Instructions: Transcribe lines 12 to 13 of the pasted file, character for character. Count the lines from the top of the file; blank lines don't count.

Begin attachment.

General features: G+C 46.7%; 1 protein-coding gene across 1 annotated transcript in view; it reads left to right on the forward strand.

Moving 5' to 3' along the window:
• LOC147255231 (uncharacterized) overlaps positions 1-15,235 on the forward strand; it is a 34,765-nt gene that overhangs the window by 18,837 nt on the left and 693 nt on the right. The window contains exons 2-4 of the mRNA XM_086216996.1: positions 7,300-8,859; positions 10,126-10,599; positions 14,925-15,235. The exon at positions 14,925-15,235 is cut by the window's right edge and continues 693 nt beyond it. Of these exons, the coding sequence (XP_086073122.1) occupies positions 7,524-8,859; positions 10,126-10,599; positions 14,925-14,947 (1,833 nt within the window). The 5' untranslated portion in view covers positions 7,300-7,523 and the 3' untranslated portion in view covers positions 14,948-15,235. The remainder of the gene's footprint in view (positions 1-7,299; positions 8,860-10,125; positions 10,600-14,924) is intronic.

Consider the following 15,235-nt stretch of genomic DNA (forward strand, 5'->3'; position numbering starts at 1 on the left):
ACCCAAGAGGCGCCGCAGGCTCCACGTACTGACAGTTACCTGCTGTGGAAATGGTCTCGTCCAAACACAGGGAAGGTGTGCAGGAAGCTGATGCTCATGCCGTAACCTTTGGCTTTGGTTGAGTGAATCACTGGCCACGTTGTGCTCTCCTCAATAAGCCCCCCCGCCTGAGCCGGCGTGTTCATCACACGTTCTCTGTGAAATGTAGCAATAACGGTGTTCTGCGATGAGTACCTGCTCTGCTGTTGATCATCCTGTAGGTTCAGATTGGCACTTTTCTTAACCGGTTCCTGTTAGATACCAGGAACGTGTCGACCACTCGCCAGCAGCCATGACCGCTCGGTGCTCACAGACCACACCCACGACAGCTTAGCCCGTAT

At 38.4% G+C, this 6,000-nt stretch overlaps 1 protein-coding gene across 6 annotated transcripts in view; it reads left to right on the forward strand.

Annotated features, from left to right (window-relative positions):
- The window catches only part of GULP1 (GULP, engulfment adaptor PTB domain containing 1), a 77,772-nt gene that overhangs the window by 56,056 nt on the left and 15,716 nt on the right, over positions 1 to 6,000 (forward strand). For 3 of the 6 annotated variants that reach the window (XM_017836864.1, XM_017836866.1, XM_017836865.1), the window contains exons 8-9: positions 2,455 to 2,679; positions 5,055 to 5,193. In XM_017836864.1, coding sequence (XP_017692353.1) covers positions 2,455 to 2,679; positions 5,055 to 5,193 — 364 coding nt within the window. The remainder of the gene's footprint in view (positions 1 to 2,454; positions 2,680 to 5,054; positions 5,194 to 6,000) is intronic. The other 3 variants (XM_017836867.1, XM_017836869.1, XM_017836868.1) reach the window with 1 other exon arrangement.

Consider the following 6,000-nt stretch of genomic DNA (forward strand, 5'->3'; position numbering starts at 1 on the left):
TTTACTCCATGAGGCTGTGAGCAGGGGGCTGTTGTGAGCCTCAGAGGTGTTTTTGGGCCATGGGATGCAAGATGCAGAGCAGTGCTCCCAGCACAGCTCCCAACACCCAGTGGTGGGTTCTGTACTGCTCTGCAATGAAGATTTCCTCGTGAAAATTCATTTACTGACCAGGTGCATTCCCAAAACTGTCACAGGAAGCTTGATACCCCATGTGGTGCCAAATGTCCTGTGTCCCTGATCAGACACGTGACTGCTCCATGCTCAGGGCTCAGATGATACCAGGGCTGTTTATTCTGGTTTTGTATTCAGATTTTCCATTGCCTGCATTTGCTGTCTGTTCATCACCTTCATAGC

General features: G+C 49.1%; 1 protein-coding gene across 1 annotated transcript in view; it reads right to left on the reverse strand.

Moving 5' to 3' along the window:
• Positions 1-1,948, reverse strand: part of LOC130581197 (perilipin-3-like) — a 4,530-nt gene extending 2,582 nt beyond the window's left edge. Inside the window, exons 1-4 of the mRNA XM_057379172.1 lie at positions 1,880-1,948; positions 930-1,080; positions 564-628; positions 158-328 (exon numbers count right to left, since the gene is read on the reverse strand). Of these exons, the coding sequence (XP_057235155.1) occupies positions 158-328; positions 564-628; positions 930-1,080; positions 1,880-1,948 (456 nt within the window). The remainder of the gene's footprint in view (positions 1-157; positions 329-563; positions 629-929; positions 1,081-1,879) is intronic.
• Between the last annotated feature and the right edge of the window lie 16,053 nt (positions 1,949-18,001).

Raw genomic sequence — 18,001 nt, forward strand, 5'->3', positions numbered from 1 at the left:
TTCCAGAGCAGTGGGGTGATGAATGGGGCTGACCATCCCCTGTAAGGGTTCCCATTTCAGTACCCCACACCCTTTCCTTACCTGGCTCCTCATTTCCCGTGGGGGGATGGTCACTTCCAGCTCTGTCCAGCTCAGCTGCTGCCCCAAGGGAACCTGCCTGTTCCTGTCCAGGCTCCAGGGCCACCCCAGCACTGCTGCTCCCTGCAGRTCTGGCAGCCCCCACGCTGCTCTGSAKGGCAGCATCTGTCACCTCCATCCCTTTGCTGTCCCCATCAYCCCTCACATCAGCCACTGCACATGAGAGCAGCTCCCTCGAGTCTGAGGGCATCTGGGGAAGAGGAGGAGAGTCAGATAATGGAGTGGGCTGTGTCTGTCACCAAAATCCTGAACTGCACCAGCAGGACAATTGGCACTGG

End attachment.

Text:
Moving 5' to 3' along the window:
• Positions 1-1,948, reverse strand: part of LOC130581197 (perilipin-3-like) — a 4,530-nt gene extending 2,582 nt beyond the window's left edge. Inside the window, exons 1-4 of the mRNA XM_057379172.1 lie at positions 1,880-1,948; positions 930-1,080; positions 564-628; positions 158-328 (exon numbers count right to left, since the gene is read on the reverse strand). Of these exons, the coding sequence (XP_057235155.1) occupies positions 158-328; positions 564-628; positions 930-1,080; positions 1,880-1,948 (456 nt within the window). The remainder of the gene's footprint in view (positions 1-157; positions 329-563; positions 629-929; positions 1,081-1,879) is intronic.